Describing Words

examples: nosewinterblue eyeswoman

This tool helps you find adjectives for things that you're trying to describe. Also check out and

Click words for definitions.

Words to Describe games

Below is a list of describing words for games. You can sort the descriptive words by uniqueness or commonness using the button above. Sorry if there's a few unusual suggestions! The algorithm isn't perfect, but it does a pretty good job for most common nouns. Here's the list of words that can be used to describe games:

  • decent historical
  • incomprehensibly dull and pointless
  • incomprehensibly dull
  • sinister cat-and-mouse
  • ludicrously dangerous
  • ominously accurate
  • incredible incestuous
  • indoor historical
  • double, subtle
  • miscellaneous active
  • sordid, heartless
  • infidel and fair
  • delightfully harmless
  • well-known, popular
  • comfortable noisy
  • deadly cat-and-mouse
  • african big
  • little, mindless
  • solid positional
  • secret bureaucratic
  • excellent difficult
  • bloody civilized
  • feathered small
  • interstellar con
  • lively six-hour
  • sacred grecian
  • such easier
  • similarly mindless
  • physically interactive
  • devious strategic
  • sly safe
  • continual cat-and-mouse
  • messy and treacherous
  • korfal
  • generally meaningless
  • particularly historic
  • trebly false
  • same manipulative
  • bruising or dramatic
  • grueling forthcoming
  • sweetly addictive
  • incredibly unorthodox
  • virtually scoreless
  • popular gladiatorial
  • fantastic, staggering
  • simple, vicious
  • interesting fair
  • excessively nasty
  • endlessly destructive
  • abundant and lethal
  • long and cagey
  • riotous, rollicking
  • amorous or poetic
  • hazardous diplomatic
  • uncommonly amusing
  • dull and pointless
  • splendid and triumphal
  • damned childish
  • preferred childish
  • excruciatingly dangerous
  • simple and violent
  • easy animated
  • amazingly childish
  • sneaky underhanded
  • dismal free
  • ancient and timeworn
  • longer worthy
  • new and most unusual
  • dull and effortless
  • flawed and cruel
  • net medium-sized
  • probably fair
  • ceaseless, momentous
  • infamous, treacherous
  • memorable several
  • increasingly plentiful and less
  • dangerous twentieth-century
  • rigorous, exciting
  • rough and wonderful
  • three-way, zero-sum
  • naked indoor
  • never-ending zero-sum
  • innovative military
  • occasional mediocre
  • largest electronic
  • silent, age-old
  • so-called quiet
  • lightest big
  • brutal gladiatorial
  • endless survival
  • best, cleanest and brightest
  • amusing private
  • impromptu quiet
  • enjoyable strategic
  • rude equestrian
  • seven-inning
  • curious funny
  • physically violent
  • intricate, murderous
  • bloody different

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Describing Words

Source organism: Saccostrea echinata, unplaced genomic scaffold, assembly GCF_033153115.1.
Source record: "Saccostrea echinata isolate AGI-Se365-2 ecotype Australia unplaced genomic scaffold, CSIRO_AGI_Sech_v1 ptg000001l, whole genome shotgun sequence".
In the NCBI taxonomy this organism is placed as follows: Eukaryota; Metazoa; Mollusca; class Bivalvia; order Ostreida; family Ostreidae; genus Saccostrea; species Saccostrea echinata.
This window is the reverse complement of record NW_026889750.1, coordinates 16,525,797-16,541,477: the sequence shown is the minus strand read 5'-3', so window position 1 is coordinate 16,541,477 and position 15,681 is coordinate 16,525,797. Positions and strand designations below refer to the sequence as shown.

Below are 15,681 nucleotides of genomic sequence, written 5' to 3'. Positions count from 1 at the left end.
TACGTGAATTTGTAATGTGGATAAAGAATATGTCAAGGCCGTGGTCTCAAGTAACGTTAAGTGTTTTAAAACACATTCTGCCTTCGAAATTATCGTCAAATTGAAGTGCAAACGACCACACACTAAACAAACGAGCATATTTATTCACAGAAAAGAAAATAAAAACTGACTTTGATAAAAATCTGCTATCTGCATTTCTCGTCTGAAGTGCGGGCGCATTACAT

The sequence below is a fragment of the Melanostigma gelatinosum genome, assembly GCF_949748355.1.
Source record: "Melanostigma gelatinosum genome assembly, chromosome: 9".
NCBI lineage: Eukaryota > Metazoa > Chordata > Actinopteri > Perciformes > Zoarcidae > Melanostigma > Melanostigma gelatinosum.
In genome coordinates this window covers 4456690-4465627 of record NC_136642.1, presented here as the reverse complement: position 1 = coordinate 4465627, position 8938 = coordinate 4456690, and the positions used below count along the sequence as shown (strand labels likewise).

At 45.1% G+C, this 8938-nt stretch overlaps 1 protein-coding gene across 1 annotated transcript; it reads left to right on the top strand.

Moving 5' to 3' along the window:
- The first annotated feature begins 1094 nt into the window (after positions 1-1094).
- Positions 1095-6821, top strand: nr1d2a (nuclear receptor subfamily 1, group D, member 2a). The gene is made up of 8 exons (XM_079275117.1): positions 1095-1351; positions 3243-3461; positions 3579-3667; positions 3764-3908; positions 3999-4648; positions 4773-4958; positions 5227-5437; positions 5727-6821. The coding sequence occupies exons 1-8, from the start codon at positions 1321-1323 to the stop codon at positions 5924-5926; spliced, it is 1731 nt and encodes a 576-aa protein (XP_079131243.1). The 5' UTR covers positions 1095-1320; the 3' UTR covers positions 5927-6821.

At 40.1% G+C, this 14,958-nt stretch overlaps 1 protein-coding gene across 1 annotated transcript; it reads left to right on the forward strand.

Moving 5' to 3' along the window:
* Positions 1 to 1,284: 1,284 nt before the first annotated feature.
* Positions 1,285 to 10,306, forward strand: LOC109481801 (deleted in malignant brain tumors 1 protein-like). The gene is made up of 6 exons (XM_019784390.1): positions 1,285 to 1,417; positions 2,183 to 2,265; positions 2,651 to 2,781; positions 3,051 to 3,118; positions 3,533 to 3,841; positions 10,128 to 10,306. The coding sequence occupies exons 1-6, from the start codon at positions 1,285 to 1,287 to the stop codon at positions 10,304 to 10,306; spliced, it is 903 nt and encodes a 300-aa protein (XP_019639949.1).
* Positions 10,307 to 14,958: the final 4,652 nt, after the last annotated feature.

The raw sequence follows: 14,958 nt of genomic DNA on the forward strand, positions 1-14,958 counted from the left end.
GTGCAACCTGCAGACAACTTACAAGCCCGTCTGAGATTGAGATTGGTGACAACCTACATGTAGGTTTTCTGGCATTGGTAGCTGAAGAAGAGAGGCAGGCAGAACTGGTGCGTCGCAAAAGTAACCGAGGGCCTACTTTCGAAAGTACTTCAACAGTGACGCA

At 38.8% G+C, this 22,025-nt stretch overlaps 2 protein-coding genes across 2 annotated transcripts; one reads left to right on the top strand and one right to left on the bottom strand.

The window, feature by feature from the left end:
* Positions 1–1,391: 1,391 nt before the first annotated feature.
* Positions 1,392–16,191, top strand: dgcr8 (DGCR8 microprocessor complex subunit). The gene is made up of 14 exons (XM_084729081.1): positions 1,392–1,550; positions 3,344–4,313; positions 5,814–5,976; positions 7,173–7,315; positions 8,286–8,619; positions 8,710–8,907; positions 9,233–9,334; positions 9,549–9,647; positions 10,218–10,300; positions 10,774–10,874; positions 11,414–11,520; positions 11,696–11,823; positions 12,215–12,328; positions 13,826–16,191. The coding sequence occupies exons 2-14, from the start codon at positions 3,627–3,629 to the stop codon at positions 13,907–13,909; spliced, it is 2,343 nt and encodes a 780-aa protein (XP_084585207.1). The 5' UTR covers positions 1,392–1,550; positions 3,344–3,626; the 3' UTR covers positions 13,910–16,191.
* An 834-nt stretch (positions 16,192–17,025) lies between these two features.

The idea for the Describing Words engine came when I was building the engine for Related Words (it's like a thesaurus, but gives you a much broader set of related words, rather than just synonyms). While playing around with word vectors and the "HasProperty" API of conceptnet, I had a bit of fun trying to get the adjectives which commonly describe a word. Eventually I realised that there's a much better way of doing this: parse books!

Project Gutenberg was the initial corpus, but the parser got greedier and greedier and I ended up feeding it somewhere around 100 gigabytes of text files - mostly fiction, including many contemporary works. The parser simply looks through each book and pulls out the various descriptions of nouns.

Hopefully it's more than just a novelty and some people will actually find it useful for their writing and brainstorming, but one neat little thing to try is to compare two nouns which are similar, but different in some significant way - for example, gender is interesting: "woman" versus "man" and "boy" versus "girl". On an inital quick analysis it seems that authors of fiction are at least 4x more likely to describe women (as opposed to men) with beauty-related terms (regarding their weight, features and general attractiveness). In fact, "beautiful" is possibly the most widely used adjective for women in all of the world's literature, which is quite in line with the general unidimensional representation of women in many other media forms. If anyone wants to do further research into this, let me know and I can give you a lot more data (for example, there are about 25000 different entries for "woman" - too many to show here).

The blueness of the results represents their relative frequency. You can hover over an item for a second and the frequency score should pop up. The "uniqueness" sorting is default, and thanks to my Complicated Algorithm™, it orders them by the adjectives' uniqueness to that particular noun relative to other nouns (it's actually pretty simple). As you'd expect, you can click the "Sort By Usage Frequency" button to adjectives by their usage frequency for that noun.

Special thanks to the contributors of the open-source mongodb which was used in this project.

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